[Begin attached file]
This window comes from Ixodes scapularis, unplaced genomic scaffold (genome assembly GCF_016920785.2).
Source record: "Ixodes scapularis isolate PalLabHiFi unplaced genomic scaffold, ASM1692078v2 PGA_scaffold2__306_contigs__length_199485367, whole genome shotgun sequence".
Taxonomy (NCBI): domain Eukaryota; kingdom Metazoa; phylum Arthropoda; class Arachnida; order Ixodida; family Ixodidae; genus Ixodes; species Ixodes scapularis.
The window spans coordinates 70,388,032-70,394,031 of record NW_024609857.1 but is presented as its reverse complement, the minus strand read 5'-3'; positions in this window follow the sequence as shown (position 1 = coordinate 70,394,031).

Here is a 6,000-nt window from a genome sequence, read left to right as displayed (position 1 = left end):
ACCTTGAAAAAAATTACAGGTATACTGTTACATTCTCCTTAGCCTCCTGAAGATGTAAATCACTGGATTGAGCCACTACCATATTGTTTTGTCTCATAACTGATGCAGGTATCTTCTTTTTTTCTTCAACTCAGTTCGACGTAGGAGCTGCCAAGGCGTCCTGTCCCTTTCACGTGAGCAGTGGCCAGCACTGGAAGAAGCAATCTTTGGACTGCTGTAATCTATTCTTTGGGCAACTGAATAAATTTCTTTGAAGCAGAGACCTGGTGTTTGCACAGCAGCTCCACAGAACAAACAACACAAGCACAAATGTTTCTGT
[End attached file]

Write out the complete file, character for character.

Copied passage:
This window comes from Ixodes scapularis, unplaced genomic scaffold (genome assembly GCF_016920785.2).
Source record: "Ixodes scapularis isolate PalLabHiFi unplaced genomic scaffold, ASM1692078v2 PGA_scaffold2__306_contigs__length_199485367, whole genome shotgun sequence".
Taxonomy (NCBI): domain Eukaryota; kingdom Metazoa; phylum Arthropoda; class Arachnida; order Ixodida; family Ixodidae; genus Ixodes; species Ixodes scapularis.
The window spans coordinates 70,388,032-70,394,031 of record NW_024609857.1 but is presented as its reverse complement, the minus strand read 5'-3'; positions in this window follow the sequence as shown (position 1 = coordinate 70,394,031).

Here is a 6,000-nt window from a genome sequence, read left to right as displayed (position 1 = left end):
ACCTTGAAAAAAATTACAGGTATACTGTTACATTCTCCTTAGCCTCCTGAAGATGTAAATCACTGGATTGAGCCACTACCATATTGTTTTGTCTCATAACTGATGCAGGTATCTTCTTTTTTTCTTCAACTCAGTTCGACGTAGGAGCTGCCAAGGCGTCCTGTCCCTTTCACGTGAGCAGTGGCCAGCACTGGAAGAAGCAATCTTTGGACTGCTGTAATCTATTCTTTGGGCAACTGAATAAATTTCTTTGAAGCAGAGACCTGGTGTTTGCACAGCAGCTCCACAGAACAAACAACACAAGCACAAATGTTTCTGT